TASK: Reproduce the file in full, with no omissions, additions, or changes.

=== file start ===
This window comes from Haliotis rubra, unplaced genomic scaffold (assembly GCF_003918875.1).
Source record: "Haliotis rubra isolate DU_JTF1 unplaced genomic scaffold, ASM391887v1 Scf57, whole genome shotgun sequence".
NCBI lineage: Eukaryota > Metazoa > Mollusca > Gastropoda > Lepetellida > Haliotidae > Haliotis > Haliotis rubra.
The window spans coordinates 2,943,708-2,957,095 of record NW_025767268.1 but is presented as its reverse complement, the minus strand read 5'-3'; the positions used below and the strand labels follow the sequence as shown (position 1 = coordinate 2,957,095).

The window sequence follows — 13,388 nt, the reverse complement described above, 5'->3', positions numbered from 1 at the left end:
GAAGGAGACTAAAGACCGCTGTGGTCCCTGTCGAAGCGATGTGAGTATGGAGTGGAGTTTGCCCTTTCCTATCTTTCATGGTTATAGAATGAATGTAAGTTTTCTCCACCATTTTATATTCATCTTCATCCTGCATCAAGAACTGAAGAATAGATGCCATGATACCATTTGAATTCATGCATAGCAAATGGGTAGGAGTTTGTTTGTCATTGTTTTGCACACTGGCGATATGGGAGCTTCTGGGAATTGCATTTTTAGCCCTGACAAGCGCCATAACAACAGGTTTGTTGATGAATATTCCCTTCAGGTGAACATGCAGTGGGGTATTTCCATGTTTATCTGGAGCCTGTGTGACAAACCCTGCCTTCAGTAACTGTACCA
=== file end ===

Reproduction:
This window comes from Haliotis rubra, unplaced genomic scaffold (assembly GCF_003918875.1).
Source record: "Haliotis rubra isolate DU_JTF1 unplaced genomic scaffold, ASM391887v1 Scf57, whole genome shotgun sequence".
NCBI lineage: Eukaryota > Metazoa > Mollusca > Gastropoda > Lepetellida > Haliotidae > Haliotis > Haliotis rubra.
The window spans coordinates 2,943,708-2,957,095 of record NW_025767268.1 but is presented as its reverse complement, the minus strand read 5'-3'; the positions used below and the strand labels follow the sequence as shown (position 1 = coordinate 2,957,095).

The window sequence follows — 13,388 nt, the reverse complement described above, 5'->3', positions numbered from 1 at the left end:
GAAGGAGACTAAAGACCGCTGTGGTCCCTGTCGAAGCGATGTGAGTATGGAGTGGAGTTTGCCCTTTCCTATCTTTCATGGTTATAGAATGAATGTAAGTTTTCTCCACCATTTTATATTCATCTTCATCCTGCATCAAGAACTGAAGAATAGATGCCATGATACCATTTGAATTCATGCATAGCAAATGGGTAGGAGTTTGTTTGTCATTGTTTTGCACACTGGCGATATGGGAGCTTCTGGGAATTGCATTTTTAGCCCTGACAAGCGCCATAACAACAGGTTTGTTGATGAATATTCCCTTCAGGTGAACATGCAGTGGGGTATTTCCATGTTTATCTGGAGCCTGTGTGACAAACCCTGCCTTCAGTAACTGTACCA